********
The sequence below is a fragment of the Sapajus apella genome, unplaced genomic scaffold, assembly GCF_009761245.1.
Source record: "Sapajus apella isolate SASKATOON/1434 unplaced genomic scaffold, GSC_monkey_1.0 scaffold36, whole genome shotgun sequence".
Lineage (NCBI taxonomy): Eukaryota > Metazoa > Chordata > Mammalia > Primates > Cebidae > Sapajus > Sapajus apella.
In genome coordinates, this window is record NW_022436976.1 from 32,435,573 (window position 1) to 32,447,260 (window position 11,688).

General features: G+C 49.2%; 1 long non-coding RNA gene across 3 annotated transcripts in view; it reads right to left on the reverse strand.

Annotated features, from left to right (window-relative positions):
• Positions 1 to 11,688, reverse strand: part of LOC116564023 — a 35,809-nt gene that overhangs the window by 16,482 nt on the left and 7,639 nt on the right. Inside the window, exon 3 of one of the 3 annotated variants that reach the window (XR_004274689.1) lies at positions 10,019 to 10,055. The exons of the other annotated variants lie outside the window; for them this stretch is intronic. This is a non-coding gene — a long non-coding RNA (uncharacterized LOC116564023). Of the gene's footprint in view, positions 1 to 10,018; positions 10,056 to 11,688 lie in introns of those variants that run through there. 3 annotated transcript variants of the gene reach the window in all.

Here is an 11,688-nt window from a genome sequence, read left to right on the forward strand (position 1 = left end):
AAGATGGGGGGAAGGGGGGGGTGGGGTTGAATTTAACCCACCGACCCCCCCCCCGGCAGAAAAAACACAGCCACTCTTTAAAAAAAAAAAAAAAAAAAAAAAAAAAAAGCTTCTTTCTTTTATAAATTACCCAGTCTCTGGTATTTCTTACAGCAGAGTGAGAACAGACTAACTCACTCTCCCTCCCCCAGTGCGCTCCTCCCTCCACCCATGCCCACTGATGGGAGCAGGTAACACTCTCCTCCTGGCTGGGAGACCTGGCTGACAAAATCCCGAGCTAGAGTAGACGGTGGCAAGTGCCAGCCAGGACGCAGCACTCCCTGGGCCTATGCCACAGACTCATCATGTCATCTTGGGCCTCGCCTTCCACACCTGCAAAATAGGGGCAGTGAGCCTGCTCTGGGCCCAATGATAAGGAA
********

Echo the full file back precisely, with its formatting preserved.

The sequence below is a fragment of the Sapajus apella genome, unplaced genomic scaffold, assembly GCF_009761245.1.
Source record: "Sapajus apella isolate SASKATOON/1434 unplaced genomic scaffold, GSC_monkey_1.0 scaffold36, whole genome shotgun sequence".
Lineage (NCBI taxonomy): Eukaryota > Metazoa > Chordata > Mammalia > Primates > Cebidae > Sapajus > Sapajus apella.
In genome coordinates, this window is record NW_022436976.1 from 32,435,573 (window position 1) to 32,447,260 (window position 11,688).

General features: G+C 49.2%; 1 long non-coding RNA gene across 3 annotated transcripts in view; it reads right to left on the reverse strand.

Annotated features, from left to right (window-relative positions):
• Positions 1 to 11,688, reverse strand: part of LOC116564023 — a 35,809-nt gene that overhangs the window by 16,482 nt on the left and 7,639 nt on the right. Inside the window, exon 3 of one of the 3 annotated variants that reach the window (XR_004274689.1) lies at positions 10,019 to 10,055. The exons of the other annotated variants lie outside the window; for them this stretch is intronic. This is a non-coding gene — a long non-coding RNA (uncharacterized LOC116564023). Of the gene's footprint in view, positions 1 to 10,018; positions 10,056 to 11,688 lie in introns of those variants that run through there. 3 annotated transcript variants of the gene reach the window in all.

Here is an 11,688-nt window from a genome sequence, read left to right on the forward strand (position 1 = left end):
AAGATGGGGGGAAGGGGGGGGTGGGGTTGAATTTAACCCACCGACCCCCCCCCCGGCAGAAAAAACACAGCCACTCTTTAAAAAAAAAAAAAAAAAAAAAAAAAAAAAGCTTCTTTCTTTTATAAATTACCCAGTCTCTGGTATTTCTTACAGCAGAGTGAGAACAGACTAACTCACTCTCCCTCCCCCAGTGCGCTCCTCCCTCCACCCATGCCCACTGATGGGAGCAGGTAACACTCTCCTCCTGGCTGGGAGACCTGGCTGACAAAATCCCGAGCTAGAGTAGACGGTGGCAAGTGCCAGCCAGGACGCAGCACTCCCTGGGCCTATGCCACAGACTCATCATGTCATCTTGGGCCTCGCCTTCCACACCTGCAAAATAGGGGCAGTGAGCCTGCTCTGGGCCCAATGATAAGGAA